Toothbrush packages warn us: "Got a cold? Change your toothbrush." Why? Because "germs can hide in toothbrush bristles and lead to reinfection." Can a person really recatch a cold from a toothbrush? No, unless it's someone else's toothbrush (or someone else's cold).
Once you've been infected with a particular virus, your antibodies fight reinfection. Besides, the viral load on the toothbrush's bristles is negligible compared with what's already in your system. However, it is possible for a bacterial reinfection such as strep throat. But even that threat might be mitigated by toothpaste, which sometimes contains antibacterial compounds.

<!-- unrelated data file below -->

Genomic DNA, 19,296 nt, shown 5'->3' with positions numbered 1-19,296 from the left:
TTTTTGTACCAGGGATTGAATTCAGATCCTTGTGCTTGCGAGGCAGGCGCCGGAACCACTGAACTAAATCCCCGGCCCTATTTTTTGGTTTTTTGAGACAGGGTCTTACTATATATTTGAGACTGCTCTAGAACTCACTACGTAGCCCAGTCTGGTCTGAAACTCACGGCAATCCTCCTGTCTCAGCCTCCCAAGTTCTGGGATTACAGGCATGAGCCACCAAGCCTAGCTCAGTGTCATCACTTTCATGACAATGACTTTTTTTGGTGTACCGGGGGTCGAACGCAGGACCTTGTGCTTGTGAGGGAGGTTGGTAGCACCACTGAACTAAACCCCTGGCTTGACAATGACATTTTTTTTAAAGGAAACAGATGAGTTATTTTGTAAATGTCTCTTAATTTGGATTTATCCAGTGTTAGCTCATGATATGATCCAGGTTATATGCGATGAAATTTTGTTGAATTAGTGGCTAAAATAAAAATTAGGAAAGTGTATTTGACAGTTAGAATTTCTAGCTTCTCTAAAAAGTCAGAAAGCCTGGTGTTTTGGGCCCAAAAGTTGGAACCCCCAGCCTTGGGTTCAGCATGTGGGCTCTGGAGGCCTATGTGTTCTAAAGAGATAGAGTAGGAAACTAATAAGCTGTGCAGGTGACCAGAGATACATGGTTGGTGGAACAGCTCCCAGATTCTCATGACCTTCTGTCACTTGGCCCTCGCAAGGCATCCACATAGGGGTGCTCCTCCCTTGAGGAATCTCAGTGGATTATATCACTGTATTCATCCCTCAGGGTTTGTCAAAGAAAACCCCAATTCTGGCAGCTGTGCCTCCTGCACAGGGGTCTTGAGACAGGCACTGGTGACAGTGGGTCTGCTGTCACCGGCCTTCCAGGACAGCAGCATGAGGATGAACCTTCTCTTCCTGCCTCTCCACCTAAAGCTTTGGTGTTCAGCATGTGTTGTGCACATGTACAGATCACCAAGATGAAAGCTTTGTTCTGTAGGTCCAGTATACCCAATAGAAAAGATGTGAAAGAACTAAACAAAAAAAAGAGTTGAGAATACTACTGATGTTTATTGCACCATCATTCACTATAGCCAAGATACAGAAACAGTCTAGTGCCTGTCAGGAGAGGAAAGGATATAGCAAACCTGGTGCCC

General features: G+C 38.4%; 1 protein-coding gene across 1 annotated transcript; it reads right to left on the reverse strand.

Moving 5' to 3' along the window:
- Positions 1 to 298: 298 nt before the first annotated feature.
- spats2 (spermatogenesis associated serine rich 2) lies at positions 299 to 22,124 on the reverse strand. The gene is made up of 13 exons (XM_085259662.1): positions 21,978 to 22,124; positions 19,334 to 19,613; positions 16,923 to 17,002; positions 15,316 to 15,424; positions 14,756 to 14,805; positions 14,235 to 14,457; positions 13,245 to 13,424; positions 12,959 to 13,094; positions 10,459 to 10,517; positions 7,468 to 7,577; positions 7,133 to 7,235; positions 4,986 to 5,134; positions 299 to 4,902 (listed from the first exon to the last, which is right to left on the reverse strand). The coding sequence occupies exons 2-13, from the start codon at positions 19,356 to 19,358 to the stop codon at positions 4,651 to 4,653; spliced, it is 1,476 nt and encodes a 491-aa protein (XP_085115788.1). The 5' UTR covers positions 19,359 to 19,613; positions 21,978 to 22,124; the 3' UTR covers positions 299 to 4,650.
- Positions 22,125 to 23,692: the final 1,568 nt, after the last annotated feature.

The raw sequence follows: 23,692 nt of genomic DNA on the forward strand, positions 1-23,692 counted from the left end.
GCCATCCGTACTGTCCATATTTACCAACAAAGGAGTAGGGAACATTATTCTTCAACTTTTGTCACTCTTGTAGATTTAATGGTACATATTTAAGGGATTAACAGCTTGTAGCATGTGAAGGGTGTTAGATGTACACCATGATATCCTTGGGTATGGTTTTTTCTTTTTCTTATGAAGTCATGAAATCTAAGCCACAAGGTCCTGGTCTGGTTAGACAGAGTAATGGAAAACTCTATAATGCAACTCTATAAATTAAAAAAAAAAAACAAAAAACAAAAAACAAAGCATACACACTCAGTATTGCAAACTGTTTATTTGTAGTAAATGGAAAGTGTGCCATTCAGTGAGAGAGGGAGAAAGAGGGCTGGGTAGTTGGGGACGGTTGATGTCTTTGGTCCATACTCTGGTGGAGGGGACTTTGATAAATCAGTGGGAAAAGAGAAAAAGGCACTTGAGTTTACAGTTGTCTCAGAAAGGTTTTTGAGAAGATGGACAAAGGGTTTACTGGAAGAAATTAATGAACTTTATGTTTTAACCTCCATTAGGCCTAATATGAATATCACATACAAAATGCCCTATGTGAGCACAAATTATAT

The American Dental Association suggests rinsing off your toothbrush after brushing, storing it in a position that allows it to air dry, and keeping it away from other toothbrushes. And replace your toothbrush every three or four months, especially if bristles are worn!